Next, I'll mention that Arden suggests that free feeding (which implies using dry food) is acceptable for some cats (pg 104). Free feeding encourages overeating and a host of other issues such as food addiction, kitty bullying, laziness on the part of the pet companion (temptation to leave uneaten food out for long periods), and bugs. When it comes to free-feeding, I just have to ask myself if I would eat food that has been left uncovered, exposed to dust and dirt and whatever else is floating around in my house. Food left out gets stale and loses it palatability and possibly whatever nutritional benefits it might have had. I can't believe I ever did this to my kitties. I completely understand her point about leaving food out for cats to eat as their energy needs dictate, but seriously, our housecats are not hunting for food using up energy. One thing is for sure, we do better when we know better.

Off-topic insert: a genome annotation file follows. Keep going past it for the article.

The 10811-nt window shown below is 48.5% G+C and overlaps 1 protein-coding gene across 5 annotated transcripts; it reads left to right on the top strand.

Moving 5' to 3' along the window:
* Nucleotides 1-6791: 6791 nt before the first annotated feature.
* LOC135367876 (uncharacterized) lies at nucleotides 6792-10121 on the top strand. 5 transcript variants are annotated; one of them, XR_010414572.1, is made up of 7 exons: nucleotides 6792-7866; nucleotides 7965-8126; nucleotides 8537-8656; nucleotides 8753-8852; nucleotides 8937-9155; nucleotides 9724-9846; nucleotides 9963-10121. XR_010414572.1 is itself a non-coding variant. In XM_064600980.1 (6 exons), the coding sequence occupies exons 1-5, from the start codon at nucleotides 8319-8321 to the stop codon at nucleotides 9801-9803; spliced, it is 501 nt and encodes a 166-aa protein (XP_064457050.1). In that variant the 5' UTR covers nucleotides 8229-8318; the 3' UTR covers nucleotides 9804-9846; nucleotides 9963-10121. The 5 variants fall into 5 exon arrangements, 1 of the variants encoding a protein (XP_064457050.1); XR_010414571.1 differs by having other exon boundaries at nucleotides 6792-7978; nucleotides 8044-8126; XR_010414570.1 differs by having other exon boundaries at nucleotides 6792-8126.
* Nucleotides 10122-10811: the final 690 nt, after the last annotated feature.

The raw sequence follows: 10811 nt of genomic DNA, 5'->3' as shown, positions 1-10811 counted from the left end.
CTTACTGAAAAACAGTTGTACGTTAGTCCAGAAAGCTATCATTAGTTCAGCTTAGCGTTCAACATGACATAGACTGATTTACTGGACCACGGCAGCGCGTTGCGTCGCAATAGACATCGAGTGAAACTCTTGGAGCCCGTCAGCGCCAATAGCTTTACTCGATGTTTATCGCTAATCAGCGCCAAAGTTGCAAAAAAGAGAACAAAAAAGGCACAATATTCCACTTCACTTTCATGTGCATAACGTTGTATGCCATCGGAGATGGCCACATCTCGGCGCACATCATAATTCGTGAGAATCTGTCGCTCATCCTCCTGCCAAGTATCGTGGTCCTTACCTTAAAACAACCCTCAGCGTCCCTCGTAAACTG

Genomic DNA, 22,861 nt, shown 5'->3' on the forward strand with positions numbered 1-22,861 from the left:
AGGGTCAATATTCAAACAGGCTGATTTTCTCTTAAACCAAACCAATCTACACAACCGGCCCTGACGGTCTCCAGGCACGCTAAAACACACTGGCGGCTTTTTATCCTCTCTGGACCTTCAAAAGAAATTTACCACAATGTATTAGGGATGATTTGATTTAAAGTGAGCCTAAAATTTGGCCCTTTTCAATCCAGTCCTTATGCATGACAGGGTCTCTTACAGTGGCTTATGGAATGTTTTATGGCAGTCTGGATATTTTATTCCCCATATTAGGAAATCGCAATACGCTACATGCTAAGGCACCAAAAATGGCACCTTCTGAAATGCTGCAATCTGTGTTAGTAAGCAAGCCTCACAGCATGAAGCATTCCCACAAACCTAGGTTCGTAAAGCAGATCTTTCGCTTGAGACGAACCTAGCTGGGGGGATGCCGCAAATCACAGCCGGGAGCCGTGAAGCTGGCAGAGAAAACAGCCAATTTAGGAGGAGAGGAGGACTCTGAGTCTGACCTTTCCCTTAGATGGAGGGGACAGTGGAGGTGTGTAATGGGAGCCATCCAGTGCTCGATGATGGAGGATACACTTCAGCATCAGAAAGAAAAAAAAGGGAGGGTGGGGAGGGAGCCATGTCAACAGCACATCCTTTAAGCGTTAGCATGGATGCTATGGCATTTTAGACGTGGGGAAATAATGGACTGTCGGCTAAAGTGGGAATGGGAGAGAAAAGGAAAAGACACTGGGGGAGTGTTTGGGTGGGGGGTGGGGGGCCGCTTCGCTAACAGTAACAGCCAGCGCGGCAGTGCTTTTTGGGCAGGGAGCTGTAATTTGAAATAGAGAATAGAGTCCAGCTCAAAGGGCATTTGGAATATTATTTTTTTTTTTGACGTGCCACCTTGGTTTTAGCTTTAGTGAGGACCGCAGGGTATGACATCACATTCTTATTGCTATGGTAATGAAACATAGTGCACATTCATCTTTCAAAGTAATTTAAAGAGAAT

Finally, anyone who needs help finding quality commercial pet food should check out dogfoodadvisor.com. This very valuable website rates commercial dog food (both wet and dry). The website belongs to Dr. Mike Sagman, graduate of the Medical College of Virginia and a dental surgeon in Williamsburg, Virginia who lost his little four legged girl unnecessarily. He has made the commitment to "save good dogs from bad food" by informing consumers about the quality of commercial dog food. His ratings are unbiased and he states the advantages and pitfalls of the analyses. Although he does not currently rate cat food, I make the leap that a company that cares about the quality of its dog food, hopefully cares about their cat food products the same. I also note that just because Dr. Sagman rates dry food, I still discourage its use unless combined with water and other plant and animal sources of high nutritional value. It's a place to start anyway.
Books I recommend:
Dr. Pitcairn's Complete Guide To Natural Health For Dogs and Cats
Anitra Frazier's The Natural Cat (published in 1981, but has been updated to current findings/research)
Andi Brown's The Whole Pet Diet